What’s the name of your business and what promise does it make to customers?
My name is Carolina Gomez-Aubert and I am founder of Lunamano. We make hand embroidered clothing for children between the ages of zero and six years. Our garments are created from reclaimed textiles sourced in El Salvador. Vivid colours and an air of nostalgia rooted in Latin American culture make every garment special.
By working with a cooperative of Salvadorian women, we ensure all products are made to the highest standards of the fair-trade/artisan tradition. We don’t like waste so we are as resourceful as possible.
What made you decide to start your business?
I grew up watching my grandfather run his shop in a remote village in El Salvador. It was a magical world, you could find everything in there. The textiles area was my favourite part of his store.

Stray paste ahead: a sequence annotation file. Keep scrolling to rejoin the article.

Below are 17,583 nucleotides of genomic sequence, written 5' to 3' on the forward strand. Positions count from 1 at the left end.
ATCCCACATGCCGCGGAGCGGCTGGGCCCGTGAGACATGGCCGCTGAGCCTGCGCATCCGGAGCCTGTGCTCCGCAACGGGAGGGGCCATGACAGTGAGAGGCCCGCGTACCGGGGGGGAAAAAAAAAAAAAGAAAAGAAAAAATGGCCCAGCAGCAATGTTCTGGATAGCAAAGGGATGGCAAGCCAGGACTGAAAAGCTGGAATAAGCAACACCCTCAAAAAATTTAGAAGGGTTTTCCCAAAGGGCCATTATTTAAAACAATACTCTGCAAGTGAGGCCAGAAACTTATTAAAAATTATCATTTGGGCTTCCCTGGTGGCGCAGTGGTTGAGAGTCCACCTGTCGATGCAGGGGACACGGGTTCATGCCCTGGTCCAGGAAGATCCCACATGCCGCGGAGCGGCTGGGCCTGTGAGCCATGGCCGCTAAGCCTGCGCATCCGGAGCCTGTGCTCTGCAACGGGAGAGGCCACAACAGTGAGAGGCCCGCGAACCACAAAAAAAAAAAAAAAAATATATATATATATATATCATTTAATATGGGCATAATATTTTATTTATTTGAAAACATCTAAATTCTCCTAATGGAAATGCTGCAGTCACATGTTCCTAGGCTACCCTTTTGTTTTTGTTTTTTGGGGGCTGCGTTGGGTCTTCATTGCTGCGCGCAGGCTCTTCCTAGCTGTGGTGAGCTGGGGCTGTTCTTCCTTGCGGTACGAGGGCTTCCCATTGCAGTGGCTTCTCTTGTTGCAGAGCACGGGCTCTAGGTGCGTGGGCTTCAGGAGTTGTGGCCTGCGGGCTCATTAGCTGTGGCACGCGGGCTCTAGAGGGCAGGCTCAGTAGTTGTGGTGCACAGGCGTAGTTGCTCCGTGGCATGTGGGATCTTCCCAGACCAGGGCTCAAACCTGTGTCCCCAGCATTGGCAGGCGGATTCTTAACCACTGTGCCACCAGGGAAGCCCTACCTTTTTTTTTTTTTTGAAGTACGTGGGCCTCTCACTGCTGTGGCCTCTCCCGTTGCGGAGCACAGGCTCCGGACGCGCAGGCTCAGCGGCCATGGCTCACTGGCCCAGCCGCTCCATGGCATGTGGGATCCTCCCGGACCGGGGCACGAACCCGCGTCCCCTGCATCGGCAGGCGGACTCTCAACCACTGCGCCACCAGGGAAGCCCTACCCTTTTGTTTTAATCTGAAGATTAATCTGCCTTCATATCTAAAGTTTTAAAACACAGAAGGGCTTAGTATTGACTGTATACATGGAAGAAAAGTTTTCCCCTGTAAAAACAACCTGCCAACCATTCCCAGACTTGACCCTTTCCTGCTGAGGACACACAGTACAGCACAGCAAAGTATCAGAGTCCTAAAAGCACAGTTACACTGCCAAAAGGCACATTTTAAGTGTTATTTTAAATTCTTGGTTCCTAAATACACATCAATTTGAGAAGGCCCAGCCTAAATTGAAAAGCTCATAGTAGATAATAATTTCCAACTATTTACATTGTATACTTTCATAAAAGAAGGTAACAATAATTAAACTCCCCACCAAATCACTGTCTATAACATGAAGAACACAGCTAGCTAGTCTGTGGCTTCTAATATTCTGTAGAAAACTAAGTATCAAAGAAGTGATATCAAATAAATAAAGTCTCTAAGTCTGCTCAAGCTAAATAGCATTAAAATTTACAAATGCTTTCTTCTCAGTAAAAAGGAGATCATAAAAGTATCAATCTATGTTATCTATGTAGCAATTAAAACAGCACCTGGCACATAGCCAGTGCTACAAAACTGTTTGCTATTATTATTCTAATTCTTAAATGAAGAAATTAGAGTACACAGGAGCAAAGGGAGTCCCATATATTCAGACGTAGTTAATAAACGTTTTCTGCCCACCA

As the youngest of my cousins I was more interested in playing “shop” than barbies. At 12 I sold second hand clothes and jewelry to the employees of my mother’s business. I always found choosing products, talking to people, setting up a traveling store, and writing receipts a real joy!
You know how they say “do what you love, love what you do”?
I say, continue to play as you grow up, and you’ll love what you do.
Did you have a business before you started working with School for Creative Startups? Or did you just have an idea of an enterprise you’d like to start.
I had the business going very, very slowly before I joined S4CS, it was more of a hobbie that I wanted to grow as a business but didn’t know were to begin or who to turn to.